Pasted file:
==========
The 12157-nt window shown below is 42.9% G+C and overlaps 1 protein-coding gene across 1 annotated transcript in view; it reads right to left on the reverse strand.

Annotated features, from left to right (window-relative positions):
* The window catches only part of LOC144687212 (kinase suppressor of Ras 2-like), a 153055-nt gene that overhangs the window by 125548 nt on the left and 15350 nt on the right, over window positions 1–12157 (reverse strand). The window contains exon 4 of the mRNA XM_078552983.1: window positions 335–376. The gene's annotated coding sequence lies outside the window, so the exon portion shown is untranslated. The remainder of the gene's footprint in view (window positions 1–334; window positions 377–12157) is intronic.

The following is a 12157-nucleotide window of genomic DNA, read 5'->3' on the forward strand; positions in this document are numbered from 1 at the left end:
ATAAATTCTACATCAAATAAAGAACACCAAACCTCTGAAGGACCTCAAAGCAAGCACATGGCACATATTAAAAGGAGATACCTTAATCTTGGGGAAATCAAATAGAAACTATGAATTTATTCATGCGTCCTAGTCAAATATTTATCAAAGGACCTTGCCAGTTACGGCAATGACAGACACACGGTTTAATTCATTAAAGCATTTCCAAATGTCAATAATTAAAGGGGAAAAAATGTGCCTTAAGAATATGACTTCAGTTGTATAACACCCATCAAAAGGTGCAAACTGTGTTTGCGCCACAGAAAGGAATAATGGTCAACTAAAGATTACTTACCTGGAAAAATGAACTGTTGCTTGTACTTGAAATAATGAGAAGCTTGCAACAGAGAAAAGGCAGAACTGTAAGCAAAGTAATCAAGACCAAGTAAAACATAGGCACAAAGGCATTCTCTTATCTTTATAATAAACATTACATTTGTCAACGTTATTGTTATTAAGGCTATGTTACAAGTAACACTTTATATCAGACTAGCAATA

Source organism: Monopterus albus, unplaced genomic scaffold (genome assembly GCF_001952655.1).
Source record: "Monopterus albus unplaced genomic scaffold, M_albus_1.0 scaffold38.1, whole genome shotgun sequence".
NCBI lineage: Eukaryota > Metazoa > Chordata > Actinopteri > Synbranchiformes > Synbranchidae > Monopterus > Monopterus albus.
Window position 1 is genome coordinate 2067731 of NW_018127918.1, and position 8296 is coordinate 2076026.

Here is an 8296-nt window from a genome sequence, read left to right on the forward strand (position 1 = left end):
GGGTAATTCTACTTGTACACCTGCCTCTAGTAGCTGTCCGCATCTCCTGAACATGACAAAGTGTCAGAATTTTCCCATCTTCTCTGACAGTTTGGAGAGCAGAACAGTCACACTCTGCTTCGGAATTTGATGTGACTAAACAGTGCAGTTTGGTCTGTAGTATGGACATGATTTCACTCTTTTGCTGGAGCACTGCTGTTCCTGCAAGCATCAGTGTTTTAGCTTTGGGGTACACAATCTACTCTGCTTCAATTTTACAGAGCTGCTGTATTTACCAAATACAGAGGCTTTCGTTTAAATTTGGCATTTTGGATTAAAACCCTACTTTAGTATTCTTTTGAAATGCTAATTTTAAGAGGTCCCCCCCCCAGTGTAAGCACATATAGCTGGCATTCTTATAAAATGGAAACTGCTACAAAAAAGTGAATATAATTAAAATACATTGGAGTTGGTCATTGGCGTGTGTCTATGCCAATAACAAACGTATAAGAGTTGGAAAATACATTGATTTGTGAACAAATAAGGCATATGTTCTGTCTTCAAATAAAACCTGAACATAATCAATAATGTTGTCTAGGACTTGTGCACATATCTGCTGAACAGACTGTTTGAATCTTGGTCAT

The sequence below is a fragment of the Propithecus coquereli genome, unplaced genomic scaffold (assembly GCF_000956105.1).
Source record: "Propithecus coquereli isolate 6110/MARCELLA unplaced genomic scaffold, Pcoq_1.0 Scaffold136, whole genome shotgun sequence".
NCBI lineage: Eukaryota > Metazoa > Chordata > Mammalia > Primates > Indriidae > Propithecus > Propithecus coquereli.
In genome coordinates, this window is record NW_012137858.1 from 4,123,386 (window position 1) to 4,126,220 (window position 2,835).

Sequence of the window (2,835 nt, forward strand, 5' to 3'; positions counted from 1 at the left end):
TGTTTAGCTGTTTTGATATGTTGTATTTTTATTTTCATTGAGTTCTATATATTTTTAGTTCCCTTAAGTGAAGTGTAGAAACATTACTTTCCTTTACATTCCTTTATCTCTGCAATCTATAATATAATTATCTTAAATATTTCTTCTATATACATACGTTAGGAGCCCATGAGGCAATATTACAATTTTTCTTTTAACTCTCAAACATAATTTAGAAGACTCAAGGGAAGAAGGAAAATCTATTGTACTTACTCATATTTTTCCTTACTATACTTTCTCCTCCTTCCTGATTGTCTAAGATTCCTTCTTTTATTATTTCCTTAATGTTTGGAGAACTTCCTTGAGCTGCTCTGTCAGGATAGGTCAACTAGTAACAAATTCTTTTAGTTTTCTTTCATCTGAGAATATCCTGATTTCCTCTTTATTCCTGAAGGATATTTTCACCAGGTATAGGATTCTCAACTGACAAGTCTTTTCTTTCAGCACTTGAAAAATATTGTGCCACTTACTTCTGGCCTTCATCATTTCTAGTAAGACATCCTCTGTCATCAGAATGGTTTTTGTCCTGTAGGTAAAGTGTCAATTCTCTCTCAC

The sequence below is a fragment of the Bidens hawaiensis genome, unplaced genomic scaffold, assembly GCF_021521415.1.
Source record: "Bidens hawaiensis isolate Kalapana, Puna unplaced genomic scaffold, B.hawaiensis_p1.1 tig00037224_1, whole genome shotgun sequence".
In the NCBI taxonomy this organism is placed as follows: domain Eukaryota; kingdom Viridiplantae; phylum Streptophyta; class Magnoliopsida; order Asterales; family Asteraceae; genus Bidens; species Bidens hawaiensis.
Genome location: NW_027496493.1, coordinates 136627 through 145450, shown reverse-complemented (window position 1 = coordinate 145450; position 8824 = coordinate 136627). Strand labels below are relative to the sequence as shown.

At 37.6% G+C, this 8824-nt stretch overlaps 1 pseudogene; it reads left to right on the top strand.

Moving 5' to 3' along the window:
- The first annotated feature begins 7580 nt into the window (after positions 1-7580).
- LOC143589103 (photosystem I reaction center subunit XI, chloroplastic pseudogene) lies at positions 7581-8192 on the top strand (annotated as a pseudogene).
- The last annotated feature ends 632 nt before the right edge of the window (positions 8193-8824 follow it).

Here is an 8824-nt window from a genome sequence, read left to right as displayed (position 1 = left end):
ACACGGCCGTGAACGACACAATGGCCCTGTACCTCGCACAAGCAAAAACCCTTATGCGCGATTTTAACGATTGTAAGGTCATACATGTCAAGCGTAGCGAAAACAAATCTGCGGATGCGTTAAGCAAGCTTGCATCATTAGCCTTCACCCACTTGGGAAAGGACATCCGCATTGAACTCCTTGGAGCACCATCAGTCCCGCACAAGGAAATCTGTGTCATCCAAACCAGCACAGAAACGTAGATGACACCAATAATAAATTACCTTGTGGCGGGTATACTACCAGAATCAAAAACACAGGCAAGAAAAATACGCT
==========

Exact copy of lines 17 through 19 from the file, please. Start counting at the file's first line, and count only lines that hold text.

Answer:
TGTTTAGCTGTTTTGATATGTTGTATTTTTATTTTCATTGAGTTCTATATATTTTTAGTTCCCTTAAGTGAAGTGTAGAAACATTACTTTCCTTTACATTCCTTTATCTCTGCAATCTATAATATAATTATCTTAAATATTTCTTCTATATACATACGTTAGGAGCCCATGAGGCAATATTACAATTTTTCTTTTAACTCTCAAACATAATTTAGAAGACTCAAGGGAAGAAGGAAAATCTATTGTACTTACTCATATTTTTCCTTACTATACTTTCTCCTCCTTCCTGATTGTCTAAGATTCCTTCTTTTATTATTTCCTTAATGTTTGGAGAACTTCCTTGAGCTGCTCTGTCAGGATAGGTCAACTAGTAACAAATTCTTTTAGTTTTCTTTCATCTGAGAATATCCTGATTTCCTCTTTATTCCTGAAGGATATTTTCACCAGGTATAGGATTCTCAACTGACAAGTCTTTTCTTTCAGCACTTGAAAAATATTGTGCCACTTACTTCTGGCCTTCATCATTTCTAGTAAGACATCCTCTGTCATCAGAATGGTTTTTGTCCTGTAGGTAAAGTGTCAATTCTCTCTCAC

The sequence below is a fragment of the Bidens hawaiensis genome, unplaced genomic scaffold, assembly GCF_021521415.1.
Source record: "Bidens hawaiensis isolate Kalapana, Puna unplaced genomic scaffold, B.hawaiensis_p1.1 tig00037224_1, whole genome shotgun sequence".